"We are already seeing hacked TV sets and video cameras [and] child monitors that have raised privacy concerns, and even hacked power meters which to date have been used to steal electric power," adds Paul Henry, a principal at security consulting firm VNet Security LLC in Boynton Beach, Fla., and a senior instructor at the SANS Institute, a cooperative research and education organization in Bethesda, MD.
"A recent article spoke of a 'hacked light bulb,'" Henry says. "I can imagine a worm that would compromise large numbers of these Internet-connected devices and amass them in to a botnet of some kind. Remember it is not just the value or power of the device that the bad guy wants; it is the bandwidth it can access and use in a DDoS [distributed denial-of-service] attack."
The biggest concern, Henry says, is that the users of IoT devices will not regard the security of the devices they are connecting as being of great concern. "The issue is that the bandwidth of a compromised device can be used to attack a third party," he says. "Imagine a botnet of 100,000,000 IoT devices all making legitimate Web site requests on your corporate Web site at the same time."
Experts say the IoT will likely create unique and in some cases complex security challenges for organizations.
"As machines become autonomous they are able to interact with other machines and make decisions which impact upon the physical world," Rose says. "We have seen problems with automatic trading software, which can get trapped in a loop causing market drops. The systems may have failsafes built in, but these are coded by humans who are fallible, especially when they are writing code that works at the speed [and] frequency that computer programs can operate."
Security threats of the IoT can also result in widespread problems that can have an impact on a lot of people, Rose says.
"If the security of a current system fails we may see a few hundred credit card details get stolen, or a politician embarrassed--but these are not great problems," Rose says. "Imagine instead if a power system were hacked and they turned off the lights in an area of the city. No big deal perhaps for many, but for the thousands of people in the subway stations hundreds of feet underground in pitch darkness, the difference is massive. IoT allows the virtual world to interact with the physical world and that brings big safety issues."
The IoT will bring with it three "massive" security issues, says Ted Demopoulos, founder of security consulting firm Demopoulos Associates in Durham, N.H. These include a loss of privacy, a comingling of personal and company data, and discovery.
The loss of privacy will come from the ability to track the whereabouts of individuals, as well as what items they are buying or whether they are away from home. "Most of us carry cellphones 24/7 that are connecting to cell phone towers, and the data exists to track our movements today," Demopoulos says.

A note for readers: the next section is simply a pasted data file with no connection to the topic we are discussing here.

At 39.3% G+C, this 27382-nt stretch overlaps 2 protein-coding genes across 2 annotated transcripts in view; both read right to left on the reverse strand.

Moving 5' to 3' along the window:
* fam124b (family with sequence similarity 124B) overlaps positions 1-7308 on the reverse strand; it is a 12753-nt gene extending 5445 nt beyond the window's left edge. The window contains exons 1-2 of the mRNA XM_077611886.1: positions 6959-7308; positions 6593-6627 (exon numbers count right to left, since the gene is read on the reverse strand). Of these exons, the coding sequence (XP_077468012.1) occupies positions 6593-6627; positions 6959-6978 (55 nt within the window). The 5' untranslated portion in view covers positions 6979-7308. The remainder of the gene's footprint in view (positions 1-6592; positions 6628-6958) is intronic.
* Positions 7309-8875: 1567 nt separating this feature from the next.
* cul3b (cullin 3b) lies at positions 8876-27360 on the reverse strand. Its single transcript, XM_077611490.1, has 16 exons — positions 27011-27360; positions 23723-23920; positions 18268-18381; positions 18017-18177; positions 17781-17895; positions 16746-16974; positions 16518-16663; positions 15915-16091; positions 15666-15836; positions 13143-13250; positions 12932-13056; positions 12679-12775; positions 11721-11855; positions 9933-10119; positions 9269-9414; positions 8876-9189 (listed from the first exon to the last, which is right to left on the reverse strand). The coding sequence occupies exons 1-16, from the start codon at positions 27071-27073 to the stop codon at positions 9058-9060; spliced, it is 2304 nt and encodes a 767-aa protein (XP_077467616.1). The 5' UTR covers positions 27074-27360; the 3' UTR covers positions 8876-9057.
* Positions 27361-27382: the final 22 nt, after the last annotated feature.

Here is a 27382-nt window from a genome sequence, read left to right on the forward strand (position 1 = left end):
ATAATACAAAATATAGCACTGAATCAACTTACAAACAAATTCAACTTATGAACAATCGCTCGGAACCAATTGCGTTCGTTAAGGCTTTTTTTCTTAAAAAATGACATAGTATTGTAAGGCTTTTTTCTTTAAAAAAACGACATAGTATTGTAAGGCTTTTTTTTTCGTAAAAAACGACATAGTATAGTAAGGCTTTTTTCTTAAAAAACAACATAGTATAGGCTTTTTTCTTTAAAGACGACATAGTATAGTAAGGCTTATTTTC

"Something as simple as smart electricity meters can potentially be used to tell if we are home or gone for a while, based on the volume of electricity usage, whether we are night owls or early birds and more," Demopoulos says.
As for the comingling of personal and company data, it's the same challenge that many organizations are already facing with the increased use of mobile technology in the workplace and the bring-your-own-device (BYOD) trend.
"Smartphones are everywhere, sometimes owned by the company, sometimes owned by the employee, sometimes a strange hybrid where the employee buys the phone and the company gives them money toward it," Demopoulos says.
There are technical solutions to the problem; for example, using data encryption and remote wiping of information. But this raises further issues that need to be addressed. "Can a company legally wipe the data?" Demopoulos says. "In some cases it is not clear. Technical solutions do not address legal issues here."
Discovery relates to issues such as attackers being able to remotely read an individual's passport or other identification card remotely via RFID and similar technologies. "In many cases there are technical solutions possible or in existence, but they rarely address ethical, including privacy, and legal issues," Demopoulos says.
What can be done?
While threats will always exist with the IoT as they do with other technology endeavors, it is possible to bolster the security of IoT environments using security tools such as data encryption, strong user authentication, resilient coding and standardized and tested APIs that react in a predictable manner.
Some security tools will need to be applied directly to the connected devices.
"The IoT and its cousin BYOD have the same security issues as traditional computers," Marchany says. "However, IoT devices usually don't have the capability to defend themselves and might have to rely on separate devices such as firewalls [and] intrusion detection/prevention systems. Creating a separate network segment is one option."